Mormon fighting to end youth interviews summoned to hearing

A Mormon man who has led a campaign criticizing the church's practice of allowing closed-door, one-on-one interviews of youth by lay leaders where sexual questions sometimes arise said Thursday he has been summoned to a disciplinary council.

A letter posted online by Sam Young of Houston said he could be facing excommunication because he encouraged others to vote against leaders of The Church of Jesus Christ of Latter-day Saints and has organized more than one public action that expressed opposition.

Young, 65, recently finished a 23-day hunger strike in Salt Lake City near church headquarters to bring attention to his cause.

In March, he organized a protest march of about 1,000 people who walked to church headquarters to call attention to the interviews they think include inappropriate questions that can lead to shaming of youth.

"I feel angry, betrayed and disappointed that this is the church's response to somebody trying to protect the children," Young said about the meeting with local church leaders set for Sept. 9

Church spokesman Eric Hawkins said in a statement that the faith doesn't comment about disciplinary matters in respect for the privacy of those involved.

"Church discipline is administered by local leaders who are familiar with the individual and his or her circumstances," Hawkins said.

The youth interviews usually happen twice a year starting at 12. One of the questions asked by men who are called bishops deals with sexual activity: "Do you live the law of chastity?"

Young and the Mormons and non-Mormons who back his campaign say the question is unnecessary and inappropriate.

The church changed its policy earlier this year to allow children to bring a parent or adult with them. Parents were only allowed in a hallway or adjacent room under old rules. Youth can still go in alone if they choose.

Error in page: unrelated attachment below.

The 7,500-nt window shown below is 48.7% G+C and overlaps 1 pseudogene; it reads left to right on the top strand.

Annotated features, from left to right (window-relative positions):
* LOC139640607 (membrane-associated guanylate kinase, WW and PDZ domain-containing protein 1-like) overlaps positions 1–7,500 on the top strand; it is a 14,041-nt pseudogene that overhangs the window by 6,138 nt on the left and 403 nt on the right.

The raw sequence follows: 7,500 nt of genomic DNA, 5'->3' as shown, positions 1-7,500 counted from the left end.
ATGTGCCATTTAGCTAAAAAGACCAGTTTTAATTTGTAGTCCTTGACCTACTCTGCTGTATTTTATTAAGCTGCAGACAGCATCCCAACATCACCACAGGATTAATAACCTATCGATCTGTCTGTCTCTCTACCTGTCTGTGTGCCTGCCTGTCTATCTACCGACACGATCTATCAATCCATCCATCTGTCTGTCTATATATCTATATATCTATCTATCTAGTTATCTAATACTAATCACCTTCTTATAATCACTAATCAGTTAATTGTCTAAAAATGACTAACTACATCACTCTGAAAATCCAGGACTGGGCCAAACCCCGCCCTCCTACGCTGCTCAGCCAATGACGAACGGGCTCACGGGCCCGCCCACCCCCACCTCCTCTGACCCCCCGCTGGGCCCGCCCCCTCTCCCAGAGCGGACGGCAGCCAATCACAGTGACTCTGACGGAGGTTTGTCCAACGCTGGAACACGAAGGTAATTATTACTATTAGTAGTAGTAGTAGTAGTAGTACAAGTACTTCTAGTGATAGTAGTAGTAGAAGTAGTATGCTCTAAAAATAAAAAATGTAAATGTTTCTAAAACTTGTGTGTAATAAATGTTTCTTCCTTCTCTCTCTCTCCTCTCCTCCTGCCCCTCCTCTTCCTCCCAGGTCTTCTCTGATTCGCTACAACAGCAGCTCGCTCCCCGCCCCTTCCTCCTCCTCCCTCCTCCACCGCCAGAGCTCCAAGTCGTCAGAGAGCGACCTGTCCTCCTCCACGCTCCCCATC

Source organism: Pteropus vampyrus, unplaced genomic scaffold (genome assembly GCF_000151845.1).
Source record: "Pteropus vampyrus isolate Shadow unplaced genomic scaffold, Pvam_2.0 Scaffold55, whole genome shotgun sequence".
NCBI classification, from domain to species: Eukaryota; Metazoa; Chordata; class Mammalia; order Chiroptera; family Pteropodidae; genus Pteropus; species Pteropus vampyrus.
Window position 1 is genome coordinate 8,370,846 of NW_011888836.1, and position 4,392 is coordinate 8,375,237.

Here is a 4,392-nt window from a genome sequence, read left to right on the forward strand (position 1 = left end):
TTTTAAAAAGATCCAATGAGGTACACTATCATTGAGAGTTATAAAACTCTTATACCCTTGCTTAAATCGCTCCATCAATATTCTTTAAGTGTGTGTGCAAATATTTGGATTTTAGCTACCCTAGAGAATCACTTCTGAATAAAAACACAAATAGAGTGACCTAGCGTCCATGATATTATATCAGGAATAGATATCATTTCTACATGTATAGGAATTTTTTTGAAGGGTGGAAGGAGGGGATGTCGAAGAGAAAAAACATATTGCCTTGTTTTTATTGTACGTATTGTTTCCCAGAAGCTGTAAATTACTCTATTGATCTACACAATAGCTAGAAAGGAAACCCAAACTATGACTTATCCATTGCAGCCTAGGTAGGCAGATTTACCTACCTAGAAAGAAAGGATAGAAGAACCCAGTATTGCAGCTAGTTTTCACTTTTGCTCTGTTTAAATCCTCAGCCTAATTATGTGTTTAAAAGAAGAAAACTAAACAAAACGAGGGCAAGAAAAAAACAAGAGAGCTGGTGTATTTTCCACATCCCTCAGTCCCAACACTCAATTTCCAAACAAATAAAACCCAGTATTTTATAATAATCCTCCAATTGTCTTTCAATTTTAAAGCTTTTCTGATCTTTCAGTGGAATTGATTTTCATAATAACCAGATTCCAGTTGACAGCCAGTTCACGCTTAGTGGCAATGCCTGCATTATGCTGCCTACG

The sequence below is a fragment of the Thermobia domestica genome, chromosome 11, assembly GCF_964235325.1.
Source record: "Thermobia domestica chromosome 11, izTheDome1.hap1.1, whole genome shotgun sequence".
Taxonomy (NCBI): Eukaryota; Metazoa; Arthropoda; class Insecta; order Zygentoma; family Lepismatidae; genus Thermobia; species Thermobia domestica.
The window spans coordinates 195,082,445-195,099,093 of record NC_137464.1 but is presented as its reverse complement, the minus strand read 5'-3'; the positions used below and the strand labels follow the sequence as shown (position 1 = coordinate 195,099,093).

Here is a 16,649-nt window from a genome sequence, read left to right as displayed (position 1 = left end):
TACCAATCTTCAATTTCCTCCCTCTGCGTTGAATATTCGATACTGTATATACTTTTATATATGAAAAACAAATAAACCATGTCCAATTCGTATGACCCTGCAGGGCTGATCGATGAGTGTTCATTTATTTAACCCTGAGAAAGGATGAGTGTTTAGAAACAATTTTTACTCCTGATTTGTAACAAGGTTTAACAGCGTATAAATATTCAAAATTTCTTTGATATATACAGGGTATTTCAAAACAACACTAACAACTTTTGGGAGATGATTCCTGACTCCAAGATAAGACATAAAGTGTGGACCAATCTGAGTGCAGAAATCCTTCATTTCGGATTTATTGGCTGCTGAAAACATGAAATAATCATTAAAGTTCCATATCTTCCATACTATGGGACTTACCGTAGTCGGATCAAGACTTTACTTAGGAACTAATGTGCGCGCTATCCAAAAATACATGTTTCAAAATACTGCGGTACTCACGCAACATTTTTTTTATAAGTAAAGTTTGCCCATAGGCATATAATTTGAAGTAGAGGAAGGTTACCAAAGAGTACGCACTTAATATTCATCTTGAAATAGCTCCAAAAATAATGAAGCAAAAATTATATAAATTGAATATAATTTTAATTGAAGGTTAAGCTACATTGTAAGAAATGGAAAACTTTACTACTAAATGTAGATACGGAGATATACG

In June, the faith, for the first time, posted the list of questions lay leaders are supposed to ask during the interviews.

Mormon leaders say the interviews are an important way for bishops to get to know youth better and determine their religious habits and obedience to God.

While not a lifelong ban, excommunication is a rare move that amounts to the harshest punishment available for a church member.

Young, a Mormon for his entire life, could become the third high-profile Mormon who has led public protects of church policy to be kicked out in recent years.

Kate Kelly, founder of a group pushing for women to be allowed in the religion's lay clergy, was excommunicated in 2014. John Dehlin, who ran a website that offered doubting Mormons a forum to chat, was kicked out in 2015.

Mormons usually have tight-knit connections with other people in their congregations, bonds forged by spending worship and social time together. Excommunicated Mormons and those not in good standing can't go inside temples where members are married and other ordinances such as baptisms for dead relatives are performed.

The two men who delivered the letter informing Young of the disciplinary council were long-time friends from his congregation, Young said. He said he knows most of the 15 men well who will be at the hearing.

"I don't want it to happen. I'm not looking forward to it," Young said. "But, I'm not going to stop speaking out for protection of the children. They are more important than my membership."